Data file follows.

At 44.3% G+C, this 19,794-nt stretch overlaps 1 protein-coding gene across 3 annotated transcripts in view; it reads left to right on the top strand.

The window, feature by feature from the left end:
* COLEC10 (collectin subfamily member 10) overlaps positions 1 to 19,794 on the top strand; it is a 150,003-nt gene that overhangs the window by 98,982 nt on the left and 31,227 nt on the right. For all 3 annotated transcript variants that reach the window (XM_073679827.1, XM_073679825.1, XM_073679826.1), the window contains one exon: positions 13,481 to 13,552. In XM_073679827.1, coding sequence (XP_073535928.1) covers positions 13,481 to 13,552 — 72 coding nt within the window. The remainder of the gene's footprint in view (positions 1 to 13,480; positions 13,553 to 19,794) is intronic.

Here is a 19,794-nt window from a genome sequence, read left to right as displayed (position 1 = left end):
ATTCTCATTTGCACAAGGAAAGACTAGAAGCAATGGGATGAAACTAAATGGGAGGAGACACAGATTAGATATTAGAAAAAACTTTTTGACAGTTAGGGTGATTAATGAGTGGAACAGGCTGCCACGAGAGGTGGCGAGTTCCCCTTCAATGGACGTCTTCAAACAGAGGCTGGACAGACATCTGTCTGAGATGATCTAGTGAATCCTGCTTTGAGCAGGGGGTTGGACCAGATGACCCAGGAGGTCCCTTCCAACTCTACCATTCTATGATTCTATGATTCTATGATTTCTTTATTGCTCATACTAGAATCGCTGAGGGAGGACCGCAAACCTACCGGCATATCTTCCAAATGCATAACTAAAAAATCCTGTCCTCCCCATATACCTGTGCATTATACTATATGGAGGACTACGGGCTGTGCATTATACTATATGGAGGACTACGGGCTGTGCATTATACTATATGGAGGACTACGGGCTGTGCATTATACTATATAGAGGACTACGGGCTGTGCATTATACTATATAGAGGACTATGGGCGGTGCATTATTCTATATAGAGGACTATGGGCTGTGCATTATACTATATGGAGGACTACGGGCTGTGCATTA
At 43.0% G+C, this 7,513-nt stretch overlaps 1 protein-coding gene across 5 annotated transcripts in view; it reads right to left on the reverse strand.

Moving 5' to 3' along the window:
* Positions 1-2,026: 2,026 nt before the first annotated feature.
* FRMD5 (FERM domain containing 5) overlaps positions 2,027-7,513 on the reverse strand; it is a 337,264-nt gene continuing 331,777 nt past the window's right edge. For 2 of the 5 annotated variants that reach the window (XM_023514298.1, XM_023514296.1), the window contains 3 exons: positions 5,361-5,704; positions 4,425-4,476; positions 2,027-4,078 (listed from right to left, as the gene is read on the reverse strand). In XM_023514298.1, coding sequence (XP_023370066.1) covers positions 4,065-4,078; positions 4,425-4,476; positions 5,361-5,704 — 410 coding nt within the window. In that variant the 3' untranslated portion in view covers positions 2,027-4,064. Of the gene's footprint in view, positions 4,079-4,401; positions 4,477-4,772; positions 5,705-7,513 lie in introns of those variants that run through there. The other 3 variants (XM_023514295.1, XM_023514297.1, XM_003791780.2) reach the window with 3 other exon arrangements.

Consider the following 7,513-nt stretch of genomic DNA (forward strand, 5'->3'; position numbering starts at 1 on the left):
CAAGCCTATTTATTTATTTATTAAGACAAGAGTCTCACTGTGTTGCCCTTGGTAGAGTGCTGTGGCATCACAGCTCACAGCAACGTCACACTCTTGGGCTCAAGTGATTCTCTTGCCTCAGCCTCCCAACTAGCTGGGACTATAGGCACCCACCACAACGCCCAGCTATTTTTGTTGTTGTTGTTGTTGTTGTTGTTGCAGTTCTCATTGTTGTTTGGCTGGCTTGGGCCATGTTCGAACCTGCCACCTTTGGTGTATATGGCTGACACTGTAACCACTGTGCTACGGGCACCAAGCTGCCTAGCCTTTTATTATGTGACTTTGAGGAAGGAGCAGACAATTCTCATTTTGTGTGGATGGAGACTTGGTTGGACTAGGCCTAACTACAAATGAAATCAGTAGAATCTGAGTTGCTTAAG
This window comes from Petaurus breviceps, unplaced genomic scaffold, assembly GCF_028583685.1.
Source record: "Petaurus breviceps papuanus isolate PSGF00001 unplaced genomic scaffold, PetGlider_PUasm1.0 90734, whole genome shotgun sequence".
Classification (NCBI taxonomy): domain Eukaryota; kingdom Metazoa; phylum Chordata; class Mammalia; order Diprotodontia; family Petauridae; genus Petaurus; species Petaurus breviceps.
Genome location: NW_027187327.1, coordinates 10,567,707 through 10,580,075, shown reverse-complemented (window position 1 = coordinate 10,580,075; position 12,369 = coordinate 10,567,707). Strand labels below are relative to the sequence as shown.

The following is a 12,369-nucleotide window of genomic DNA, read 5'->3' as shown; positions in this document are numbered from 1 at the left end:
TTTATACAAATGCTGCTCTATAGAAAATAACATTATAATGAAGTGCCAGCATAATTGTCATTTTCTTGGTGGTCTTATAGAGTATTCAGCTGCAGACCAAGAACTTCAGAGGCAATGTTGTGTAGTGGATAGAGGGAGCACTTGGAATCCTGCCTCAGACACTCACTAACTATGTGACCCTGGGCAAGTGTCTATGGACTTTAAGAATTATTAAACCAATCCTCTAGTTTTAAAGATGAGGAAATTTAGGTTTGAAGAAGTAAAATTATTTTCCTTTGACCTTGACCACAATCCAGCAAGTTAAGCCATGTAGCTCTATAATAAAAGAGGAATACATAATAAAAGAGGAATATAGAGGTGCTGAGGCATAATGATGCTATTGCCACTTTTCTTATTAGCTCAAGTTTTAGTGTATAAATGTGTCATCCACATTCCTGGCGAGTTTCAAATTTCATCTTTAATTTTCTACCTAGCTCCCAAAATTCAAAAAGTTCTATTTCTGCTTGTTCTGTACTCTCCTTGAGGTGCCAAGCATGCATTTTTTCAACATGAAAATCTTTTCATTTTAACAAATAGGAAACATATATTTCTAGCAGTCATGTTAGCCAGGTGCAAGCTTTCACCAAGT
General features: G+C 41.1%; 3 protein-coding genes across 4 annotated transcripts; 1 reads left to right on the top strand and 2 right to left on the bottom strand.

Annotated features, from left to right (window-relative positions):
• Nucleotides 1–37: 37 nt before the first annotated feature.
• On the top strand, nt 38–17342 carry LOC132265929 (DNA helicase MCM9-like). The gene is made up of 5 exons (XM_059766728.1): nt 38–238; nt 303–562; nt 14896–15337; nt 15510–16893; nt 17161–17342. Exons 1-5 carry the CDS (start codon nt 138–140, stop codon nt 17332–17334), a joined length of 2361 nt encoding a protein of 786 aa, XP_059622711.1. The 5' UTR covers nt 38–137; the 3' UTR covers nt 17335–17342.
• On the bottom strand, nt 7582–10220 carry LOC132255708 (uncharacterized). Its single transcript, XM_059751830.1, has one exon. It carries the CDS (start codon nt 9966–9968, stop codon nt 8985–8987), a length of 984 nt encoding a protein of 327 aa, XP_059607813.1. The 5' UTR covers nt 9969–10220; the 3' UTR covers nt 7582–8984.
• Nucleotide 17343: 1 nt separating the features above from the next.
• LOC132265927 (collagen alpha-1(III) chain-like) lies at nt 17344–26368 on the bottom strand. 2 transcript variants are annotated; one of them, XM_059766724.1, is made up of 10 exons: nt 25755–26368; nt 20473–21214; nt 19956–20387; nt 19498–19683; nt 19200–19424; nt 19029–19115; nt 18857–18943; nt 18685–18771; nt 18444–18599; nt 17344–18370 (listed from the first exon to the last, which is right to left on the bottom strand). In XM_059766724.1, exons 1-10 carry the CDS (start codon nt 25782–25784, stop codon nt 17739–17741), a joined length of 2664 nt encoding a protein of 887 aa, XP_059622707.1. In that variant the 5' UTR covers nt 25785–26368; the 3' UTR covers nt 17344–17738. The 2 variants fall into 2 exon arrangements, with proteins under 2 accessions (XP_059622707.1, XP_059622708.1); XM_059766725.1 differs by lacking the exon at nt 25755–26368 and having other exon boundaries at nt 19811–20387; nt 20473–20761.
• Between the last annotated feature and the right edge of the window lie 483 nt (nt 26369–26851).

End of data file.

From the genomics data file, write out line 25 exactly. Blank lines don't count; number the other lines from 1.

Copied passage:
• Between the last annotated feature and the right edge of the window lie 483 nt (nt 26369–26851).